On Writing a Short Story

AlphaSmart Neo (by StarbuckGuy)

I wrote my first short story last week, and I’ll never be the same again.

For instance, I can no longer say “I don’t write fiction,” as I have for decades. I can no longer read fiction and wonder, “how do they do that?” I can no longer wonder why my right brain doesn’t seem to work. It evidently does.

This is terrible. I can no longer hide behind my mantra: “I’m not a storyteller.” That gave me permission to avoid fiction writing altogether. “What? Me write a story? Don’t be silly.”

I also had the romantic notion that I could ever write a piece of fiction, from that point on, there’d be a new, creative me. Unfortunately, it doesn’t work that way. Although I knew it in the abstract, I now have a working insight into how difficult fiction is to write. Harder than anything I’ve ever written.

Forget the chapter I wrote for a SAMS book on recovering a failed Linux system. That was a piece of cake compared to looking at a blank page and attempting to coax out a story with a character who’s interesting, conflicted, and flawed, but maybe likeable.

Some part of me told me to at least try. Timid, I started by listening to podcasts of writers talking about their stories. I bought the odd book on fiction writing. I studied episodes of Joss Whedon shows to get a sense of how he and his writers created such zingy plots and dialog.

Then she came to me. A character. One I wanted to write about. The more I thought about her, the more I realized where the setting of the story should be. I thought of a plot that might be interesting. And over the course of a couple of weeks, I finished it.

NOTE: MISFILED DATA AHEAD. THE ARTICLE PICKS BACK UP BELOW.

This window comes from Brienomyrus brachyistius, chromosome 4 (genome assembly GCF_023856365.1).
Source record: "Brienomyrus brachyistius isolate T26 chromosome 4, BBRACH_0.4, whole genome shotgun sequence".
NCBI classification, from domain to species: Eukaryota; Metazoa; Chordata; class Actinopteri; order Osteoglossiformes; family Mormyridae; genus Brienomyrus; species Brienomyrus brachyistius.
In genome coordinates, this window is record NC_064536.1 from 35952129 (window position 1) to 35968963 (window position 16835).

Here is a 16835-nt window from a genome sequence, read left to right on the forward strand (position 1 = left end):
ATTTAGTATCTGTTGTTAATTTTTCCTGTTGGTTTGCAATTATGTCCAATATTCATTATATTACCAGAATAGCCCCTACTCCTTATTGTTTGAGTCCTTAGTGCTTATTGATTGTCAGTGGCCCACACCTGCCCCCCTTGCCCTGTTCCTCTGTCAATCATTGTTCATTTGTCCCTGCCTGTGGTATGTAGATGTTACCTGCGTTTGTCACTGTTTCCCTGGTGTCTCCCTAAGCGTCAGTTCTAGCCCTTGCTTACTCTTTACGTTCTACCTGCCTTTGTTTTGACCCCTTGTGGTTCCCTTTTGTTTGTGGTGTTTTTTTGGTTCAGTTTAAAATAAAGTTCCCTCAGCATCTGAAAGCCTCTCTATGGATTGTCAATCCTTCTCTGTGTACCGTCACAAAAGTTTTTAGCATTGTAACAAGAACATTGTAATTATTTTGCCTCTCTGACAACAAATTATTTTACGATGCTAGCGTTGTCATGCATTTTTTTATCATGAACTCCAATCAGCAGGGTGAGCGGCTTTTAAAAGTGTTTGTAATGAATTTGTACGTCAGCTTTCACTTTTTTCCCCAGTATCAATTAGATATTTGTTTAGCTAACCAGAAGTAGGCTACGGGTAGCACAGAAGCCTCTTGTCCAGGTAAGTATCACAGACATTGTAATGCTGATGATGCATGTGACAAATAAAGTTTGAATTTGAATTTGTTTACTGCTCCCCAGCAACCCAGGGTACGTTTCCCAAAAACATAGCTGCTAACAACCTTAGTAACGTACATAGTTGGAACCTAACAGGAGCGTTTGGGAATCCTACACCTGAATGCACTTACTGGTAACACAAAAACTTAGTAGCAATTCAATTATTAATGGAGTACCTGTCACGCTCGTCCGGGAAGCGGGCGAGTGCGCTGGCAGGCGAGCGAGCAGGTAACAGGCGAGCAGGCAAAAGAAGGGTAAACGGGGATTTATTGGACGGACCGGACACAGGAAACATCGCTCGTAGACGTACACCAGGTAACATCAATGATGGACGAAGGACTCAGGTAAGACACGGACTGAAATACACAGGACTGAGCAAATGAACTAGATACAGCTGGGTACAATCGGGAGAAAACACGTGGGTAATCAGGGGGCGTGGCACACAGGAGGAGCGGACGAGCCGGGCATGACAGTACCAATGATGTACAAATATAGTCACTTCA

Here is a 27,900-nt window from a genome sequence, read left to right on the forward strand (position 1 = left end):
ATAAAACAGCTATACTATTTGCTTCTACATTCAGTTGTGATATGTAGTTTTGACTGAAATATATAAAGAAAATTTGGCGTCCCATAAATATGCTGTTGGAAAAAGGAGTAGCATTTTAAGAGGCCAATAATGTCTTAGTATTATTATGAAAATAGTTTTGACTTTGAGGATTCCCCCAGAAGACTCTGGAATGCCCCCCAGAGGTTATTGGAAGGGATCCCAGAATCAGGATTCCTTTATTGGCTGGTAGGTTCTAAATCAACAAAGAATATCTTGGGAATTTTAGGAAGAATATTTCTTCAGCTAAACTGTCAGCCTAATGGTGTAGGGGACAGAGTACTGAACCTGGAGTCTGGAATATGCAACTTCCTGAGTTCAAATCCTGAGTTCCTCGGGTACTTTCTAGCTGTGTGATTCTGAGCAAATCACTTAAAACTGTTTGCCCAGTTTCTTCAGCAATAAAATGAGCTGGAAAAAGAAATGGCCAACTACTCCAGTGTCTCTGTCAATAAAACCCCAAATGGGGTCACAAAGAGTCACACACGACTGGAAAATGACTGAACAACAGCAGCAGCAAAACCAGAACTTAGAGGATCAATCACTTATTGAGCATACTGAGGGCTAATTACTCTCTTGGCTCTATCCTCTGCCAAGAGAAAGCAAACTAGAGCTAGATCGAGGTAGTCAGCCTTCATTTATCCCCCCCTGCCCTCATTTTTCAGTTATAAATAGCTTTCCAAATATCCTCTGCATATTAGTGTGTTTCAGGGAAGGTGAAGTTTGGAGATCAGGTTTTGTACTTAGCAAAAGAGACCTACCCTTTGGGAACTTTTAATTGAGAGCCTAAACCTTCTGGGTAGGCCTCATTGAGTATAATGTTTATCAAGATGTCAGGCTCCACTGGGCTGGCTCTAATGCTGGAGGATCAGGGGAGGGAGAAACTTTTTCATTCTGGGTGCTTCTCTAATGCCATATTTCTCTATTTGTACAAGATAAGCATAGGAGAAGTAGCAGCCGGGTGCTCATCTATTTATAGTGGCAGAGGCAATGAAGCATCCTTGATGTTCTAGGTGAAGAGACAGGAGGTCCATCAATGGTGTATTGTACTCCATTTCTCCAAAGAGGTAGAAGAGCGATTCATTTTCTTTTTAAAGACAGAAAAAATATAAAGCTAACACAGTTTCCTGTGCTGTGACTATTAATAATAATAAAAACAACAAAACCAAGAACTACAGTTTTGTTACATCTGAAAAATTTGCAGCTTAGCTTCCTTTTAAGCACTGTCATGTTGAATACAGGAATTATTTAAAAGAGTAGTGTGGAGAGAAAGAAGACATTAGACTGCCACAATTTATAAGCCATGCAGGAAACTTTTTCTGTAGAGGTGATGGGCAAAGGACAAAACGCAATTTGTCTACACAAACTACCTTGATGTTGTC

How’d it turn out? In truth, it sucked less than I thought it would. Although it contained awkward spots and lots of beginner’s mistakes that need fixing, there were some genuinely positive and encouraging comments as well, from my critique group.

And now I’m terrified. What if I can’t learn the craft? Maybe I’m too old for this. Will I ever be able to write another story? Novel? Are you nuts?!

Sadly, I’m hooked. I now know, absolutely, how stories get written. One word at a time. Two words deleted for every three written. Hard work. Bum in chair work. Existential: no excuses.

But you know what? It’s also fun. Hard work, but fun.

A New Photo Chapter

Panasonic G1 & Friends (by StarbuckGuy)

Those of you who visit my Flickr photostream know that I have a new Panasonic Lumix G1 camera and Panasonic 14-45mm kit lens. The kit lens has proven to be remarkably sharp, just as I’d heard.

The G1 makes a nice walkabout camera. It’s a little smaller and lighter than most DSLRs and it has some unique features. The most radical design change over a DSLR is that the G1 uses an EVF (Electronic View Finder)  in place of the traditional mirror and prism arrangement. This allows the camera to be smaller and to offer some advantages already known to P&S shooters such as histogram preview in the viewfinder. The G1 also has a fine, large, tilt & swivel LCD that helps for high shots and low shots.